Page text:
Assignment: Humaness motivation.
Assignment: Humaness motivation.
A PROFESSIONAL LEGACY
Through our professional relationships we reach out and with empathy show that we care hoping that from this car- ing that the person will find his or her own strength. The humanistic approach to patient care is the initial reason most health professionals entered their respec-
tive careers. Each of us is supposed to remember why we entered the human services system rather than have coursework that would intensify our commitment to the human being by the introduction of theories of humane- ness, motivation, and values. I would like to see our curricula increase their program content in the area of values and motivation. There are other groups of professionals, especially medical sociologists, who are trying to work their way into the
health system to effect change from within. They desire the position that fields such as occupational therapy hold— that of a primary service, professionally recognized by physicians and reimbursed by third party payment—because we are in the position to implement a total concept of health, a concept of caring. Also we are a recognized part of the health delivery system. Those who do understand and support the humanism of health delivery must exert their control and influence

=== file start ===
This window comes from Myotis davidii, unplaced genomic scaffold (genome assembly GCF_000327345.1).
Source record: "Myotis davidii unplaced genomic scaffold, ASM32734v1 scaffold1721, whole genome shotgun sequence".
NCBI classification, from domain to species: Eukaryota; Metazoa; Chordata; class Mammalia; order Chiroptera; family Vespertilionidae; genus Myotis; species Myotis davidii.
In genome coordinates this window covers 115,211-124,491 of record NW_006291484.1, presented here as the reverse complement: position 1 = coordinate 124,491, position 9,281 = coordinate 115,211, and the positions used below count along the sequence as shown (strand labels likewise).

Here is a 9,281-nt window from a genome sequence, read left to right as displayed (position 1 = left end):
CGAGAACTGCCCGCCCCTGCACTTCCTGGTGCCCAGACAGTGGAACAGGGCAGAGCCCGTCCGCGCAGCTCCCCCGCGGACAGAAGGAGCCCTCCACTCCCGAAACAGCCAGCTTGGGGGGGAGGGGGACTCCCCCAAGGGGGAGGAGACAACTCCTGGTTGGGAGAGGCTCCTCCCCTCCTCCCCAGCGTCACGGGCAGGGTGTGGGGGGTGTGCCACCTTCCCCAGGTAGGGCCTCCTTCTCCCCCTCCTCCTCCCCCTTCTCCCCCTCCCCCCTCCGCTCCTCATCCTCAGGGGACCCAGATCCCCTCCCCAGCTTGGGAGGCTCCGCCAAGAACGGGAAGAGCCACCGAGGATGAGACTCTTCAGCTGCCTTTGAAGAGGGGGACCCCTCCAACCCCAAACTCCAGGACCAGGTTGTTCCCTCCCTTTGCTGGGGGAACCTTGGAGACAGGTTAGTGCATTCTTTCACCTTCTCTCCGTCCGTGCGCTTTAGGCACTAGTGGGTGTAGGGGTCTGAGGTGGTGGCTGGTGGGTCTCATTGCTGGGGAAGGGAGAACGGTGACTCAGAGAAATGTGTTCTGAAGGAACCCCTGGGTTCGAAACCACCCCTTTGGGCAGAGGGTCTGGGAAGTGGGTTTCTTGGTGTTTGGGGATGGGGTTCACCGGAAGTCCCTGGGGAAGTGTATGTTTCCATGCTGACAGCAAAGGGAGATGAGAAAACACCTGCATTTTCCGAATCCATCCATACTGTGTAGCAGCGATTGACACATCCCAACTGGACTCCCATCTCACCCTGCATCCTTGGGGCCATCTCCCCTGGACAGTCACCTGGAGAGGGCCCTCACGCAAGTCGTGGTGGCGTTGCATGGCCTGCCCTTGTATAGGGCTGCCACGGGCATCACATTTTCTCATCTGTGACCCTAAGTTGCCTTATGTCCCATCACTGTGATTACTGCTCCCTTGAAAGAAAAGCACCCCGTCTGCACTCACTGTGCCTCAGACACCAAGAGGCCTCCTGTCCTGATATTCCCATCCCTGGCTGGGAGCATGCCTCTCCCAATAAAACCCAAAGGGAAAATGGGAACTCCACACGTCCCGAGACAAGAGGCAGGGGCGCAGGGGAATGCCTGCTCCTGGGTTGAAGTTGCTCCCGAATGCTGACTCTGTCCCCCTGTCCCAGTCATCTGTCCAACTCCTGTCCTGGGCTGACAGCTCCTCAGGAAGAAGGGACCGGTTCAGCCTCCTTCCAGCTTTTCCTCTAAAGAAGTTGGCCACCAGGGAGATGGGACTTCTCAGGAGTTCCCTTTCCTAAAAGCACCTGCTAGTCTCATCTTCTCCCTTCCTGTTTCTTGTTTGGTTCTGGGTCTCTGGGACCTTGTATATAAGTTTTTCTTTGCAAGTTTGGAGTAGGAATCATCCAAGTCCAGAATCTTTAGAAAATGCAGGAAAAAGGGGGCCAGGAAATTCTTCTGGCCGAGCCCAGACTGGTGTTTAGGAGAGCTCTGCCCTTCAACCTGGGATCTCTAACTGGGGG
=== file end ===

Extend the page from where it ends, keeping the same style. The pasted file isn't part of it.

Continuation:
in shaping the system in that direction. Health programs must be designed that support the patient’s need to have control of his life, especially while he is receiving health care. Clinical studies can be designed by occupational ther- apists relating to the outcome of care when the individual has control over his environment and is valued for his contribution to his care as opposed to giving up control. A growing body of evidence indicates there are limits to what medicine can be expected to accomplish. There
are still many unknowns. There is still healing, there is still coping, and there is still the individual who must sur- vive with dignity. The major chronic conditions must be dealt with and outside the strict medical model. Improvements in these
conditions require significant changes in personal life style, habits, and environmental conditions. Roger M. Battistella, in his essay “The Future of Primary Health Services,” states:
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